US aerospace colossus Boeing has informed the world that everything continues to be fine with its plan to build an enormous nuclear-missile-blasting laser cannon inside a jumbo jet. According to the company, the business part of the ray weapon has now begun ground checks using its deadly, poisonous, corrosive chemical fuel - rather than just water.
Inside the giant acid-filled aerial raygun platform.
Boeing sees this as a significant technical feat for its Airborne Laser (ABL) programme. The laser - from Northrop Grumman - has already been fully tested on the ground, but then it had to be taken apart and put together again inside the back end of the carrying aeroplane, a 747 freighter. The beam is generated chemically using very dangerous fuels, some capable of eating through pipework, valves or containers, so there was always a risk that the first time real juice was run through the beam cannon it would spring a leak, perhaps burning or melting a hole in some critical part of itself or its jumbo mothership - conceivably even causing a catastrophic explosion.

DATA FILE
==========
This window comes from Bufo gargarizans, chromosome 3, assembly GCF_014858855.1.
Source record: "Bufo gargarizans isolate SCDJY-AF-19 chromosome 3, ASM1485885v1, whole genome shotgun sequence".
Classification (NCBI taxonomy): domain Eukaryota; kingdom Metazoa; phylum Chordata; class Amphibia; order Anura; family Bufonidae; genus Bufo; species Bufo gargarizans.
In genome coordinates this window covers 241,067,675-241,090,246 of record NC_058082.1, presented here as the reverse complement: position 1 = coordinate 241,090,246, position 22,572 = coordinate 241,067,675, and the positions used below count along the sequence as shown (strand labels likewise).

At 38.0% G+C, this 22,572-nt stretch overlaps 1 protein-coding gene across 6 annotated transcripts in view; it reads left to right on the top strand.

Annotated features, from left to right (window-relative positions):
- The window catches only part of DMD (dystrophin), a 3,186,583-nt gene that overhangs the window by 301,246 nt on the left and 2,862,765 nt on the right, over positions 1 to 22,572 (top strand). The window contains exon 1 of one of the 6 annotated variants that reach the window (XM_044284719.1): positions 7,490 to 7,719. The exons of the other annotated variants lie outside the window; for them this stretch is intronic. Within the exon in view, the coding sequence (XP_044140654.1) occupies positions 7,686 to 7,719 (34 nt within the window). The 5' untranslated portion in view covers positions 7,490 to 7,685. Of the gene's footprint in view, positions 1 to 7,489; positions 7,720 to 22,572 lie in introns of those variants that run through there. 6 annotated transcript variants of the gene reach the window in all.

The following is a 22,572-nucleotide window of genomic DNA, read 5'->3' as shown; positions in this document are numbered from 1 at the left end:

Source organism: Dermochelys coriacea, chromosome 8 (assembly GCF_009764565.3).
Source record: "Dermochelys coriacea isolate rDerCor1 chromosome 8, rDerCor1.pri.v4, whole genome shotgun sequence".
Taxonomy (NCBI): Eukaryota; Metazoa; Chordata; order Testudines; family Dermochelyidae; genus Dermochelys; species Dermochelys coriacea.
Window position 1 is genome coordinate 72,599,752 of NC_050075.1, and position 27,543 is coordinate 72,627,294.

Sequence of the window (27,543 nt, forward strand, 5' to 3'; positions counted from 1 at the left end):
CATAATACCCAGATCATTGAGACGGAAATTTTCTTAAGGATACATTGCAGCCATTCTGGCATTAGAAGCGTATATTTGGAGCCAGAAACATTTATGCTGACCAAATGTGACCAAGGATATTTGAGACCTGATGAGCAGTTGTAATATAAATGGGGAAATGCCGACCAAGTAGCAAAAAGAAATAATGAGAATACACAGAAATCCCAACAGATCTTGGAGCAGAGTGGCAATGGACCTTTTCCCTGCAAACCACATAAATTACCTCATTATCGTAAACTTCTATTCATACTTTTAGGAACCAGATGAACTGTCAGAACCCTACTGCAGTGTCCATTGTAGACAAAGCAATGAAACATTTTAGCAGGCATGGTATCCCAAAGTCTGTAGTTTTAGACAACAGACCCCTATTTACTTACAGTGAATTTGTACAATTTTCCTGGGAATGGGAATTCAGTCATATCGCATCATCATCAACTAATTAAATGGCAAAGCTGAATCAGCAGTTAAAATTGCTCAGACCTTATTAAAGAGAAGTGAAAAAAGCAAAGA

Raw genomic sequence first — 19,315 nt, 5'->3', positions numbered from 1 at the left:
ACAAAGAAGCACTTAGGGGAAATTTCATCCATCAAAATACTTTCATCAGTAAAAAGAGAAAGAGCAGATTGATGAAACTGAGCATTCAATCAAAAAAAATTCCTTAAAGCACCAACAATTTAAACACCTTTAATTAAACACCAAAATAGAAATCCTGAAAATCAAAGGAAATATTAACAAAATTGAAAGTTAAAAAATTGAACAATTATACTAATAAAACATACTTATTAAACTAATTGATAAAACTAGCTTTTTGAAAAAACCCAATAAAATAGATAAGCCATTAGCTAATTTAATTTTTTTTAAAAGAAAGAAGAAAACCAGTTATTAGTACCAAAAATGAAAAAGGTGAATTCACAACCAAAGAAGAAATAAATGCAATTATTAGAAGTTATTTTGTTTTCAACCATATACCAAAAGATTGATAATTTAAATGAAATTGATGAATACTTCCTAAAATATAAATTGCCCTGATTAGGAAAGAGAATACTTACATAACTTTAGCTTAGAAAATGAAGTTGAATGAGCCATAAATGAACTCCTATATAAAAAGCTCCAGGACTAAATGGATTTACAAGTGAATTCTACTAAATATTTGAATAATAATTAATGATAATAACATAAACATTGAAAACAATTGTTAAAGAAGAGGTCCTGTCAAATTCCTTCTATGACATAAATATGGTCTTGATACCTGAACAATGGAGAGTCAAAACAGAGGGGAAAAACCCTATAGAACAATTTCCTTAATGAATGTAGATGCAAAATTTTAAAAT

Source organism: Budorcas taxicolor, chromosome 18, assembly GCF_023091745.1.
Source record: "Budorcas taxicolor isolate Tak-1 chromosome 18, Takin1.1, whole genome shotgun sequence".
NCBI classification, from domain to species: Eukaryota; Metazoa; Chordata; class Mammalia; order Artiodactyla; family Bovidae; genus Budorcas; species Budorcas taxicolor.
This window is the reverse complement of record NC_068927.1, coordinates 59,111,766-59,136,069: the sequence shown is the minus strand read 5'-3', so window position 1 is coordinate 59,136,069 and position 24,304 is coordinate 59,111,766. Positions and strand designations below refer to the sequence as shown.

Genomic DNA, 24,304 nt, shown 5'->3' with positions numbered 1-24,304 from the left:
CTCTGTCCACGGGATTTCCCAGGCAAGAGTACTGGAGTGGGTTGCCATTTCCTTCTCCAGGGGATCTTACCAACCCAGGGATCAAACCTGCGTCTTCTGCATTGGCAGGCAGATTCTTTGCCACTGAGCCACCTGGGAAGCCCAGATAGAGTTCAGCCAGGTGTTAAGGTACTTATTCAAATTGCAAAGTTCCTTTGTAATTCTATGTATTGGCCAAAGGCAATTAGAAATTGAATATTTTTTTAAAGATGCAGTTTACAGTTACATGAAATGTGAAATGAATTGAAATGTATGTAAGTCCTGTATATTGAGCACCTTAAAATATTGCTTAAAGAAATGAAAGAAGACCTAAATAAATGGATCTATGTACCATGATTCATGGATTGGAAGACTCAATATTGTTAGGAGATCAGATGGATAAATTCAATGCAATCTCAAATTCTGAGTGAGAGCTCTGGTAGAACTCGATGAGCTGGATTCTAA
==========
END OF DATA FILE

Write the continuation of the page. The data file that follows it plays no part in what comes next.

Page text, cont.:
However, Boeing and Northrop aerial blaster gun engineers seem to have avoided this pitfall, as chemicals are now being run through the laser modules while fitted in the plane without mishap. The next step is actually lighting up the beam and turning the knob to full combat power, which will be another moment of truth for the system owing to the heat, pressures and energy releases involved.
"The Airborne Laser team has done a great job preparing the high-energy laser for these fuel tests, which will lead the way toward achieving 'first light' of the laser aboard the aircraft," said Mike Rinn, a big cheese in the Boeing aerial rayguns department.
Boeing still believes it's on track for first roast on the ground this year, followed by flight tests against an intercontinental missile rocket stack next year.
Despite the obvious desirability of a jumbo jet filled with tanks of explosive, corrosive, toxic acid, able to shoot frikkin' laser beams out of it to blow up space rockets, the ABL has its critics. Even if the Boeing raygun team is at last closing in on its objective, the programme's future is far from assured. ®